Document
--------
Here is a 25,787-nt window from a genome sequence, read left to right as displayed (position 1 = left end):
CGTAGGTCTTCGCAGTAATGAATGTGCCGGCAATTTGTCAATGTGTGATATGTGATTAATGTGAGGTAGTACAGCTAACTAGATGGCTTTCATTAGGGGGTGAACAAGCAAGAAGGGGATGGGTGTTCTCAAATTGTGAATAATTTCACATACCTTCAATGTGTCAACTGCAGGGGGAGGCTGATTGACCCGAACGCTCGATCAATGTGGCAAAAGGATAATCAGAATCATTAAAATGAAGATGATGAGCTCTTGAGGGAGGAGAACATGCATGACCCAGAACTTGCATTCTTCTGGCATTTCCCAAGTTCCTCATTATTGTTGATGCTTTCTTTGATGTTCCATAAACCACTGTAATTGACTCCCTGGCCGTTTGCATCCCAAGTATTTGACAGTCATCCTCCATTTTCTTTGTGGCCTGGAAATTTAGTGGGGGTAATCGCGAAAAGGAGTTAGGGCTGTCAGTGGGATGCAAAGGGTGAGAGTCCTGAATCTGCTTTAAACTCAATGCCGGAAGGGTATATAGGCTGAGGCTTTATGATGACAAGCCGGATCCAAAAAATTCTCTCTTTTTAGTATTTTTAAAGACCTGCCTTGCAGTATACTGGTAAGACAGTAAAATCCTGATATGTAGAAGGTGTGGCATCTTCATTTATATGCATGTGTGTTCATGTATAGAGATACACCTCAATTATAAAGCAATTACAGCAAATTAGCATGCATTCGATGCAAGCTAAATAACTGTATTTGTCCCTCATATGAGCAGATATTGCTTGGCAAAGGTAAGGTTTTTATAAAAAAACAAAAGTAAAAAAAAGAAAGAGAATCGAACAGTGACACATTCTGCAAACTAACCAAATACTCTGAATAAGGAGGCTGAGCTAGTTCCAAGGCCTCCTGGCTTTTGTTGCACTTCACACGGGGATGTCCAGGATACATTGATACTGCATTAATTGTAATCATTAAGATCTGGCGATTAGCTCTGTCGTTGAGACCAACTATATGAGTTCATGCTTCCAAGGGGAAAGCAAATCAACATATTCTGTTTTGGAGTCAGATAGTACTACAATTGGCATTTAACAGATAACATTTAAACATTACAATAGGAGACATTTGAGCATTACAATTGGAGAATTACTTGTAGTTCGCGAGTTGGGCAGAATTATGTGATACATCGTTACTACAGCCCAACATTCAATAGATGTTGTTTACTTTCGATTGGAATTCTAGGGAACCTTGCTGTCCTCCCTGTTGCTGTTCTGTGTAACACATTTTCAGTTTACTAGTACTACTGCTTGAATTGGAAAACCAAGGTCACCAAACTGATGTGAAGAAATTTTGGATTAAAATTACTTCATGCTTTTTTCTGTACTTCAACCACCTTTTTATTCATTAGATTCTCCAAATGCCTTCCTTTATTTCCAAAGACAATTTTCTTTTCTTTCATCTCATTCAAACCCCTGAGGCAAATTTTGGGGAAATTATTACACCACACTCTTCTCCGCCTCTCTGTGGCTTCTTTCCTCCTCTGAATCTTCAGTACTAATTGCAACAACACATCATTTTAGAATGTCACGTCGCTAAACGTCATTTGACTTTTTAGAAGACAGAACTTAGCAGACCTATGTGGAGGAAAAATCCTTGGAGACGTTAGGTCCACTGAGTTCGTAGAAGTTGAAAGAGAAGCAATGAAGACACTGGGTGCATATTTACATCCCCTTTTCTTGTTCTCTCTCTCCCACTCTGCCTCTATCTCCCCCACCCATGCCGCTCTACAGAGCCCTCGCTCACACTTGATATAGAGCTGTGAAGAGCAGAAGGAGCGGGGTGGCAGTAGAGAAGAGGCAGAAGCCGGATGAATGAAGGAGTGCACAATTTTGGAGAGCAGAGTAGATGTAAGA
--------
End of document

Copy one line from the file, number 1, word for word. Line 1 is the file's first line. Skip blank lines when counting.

Here is a 25,787-nt window from a genome sequence, read left to right as displayed (position 1 = left end):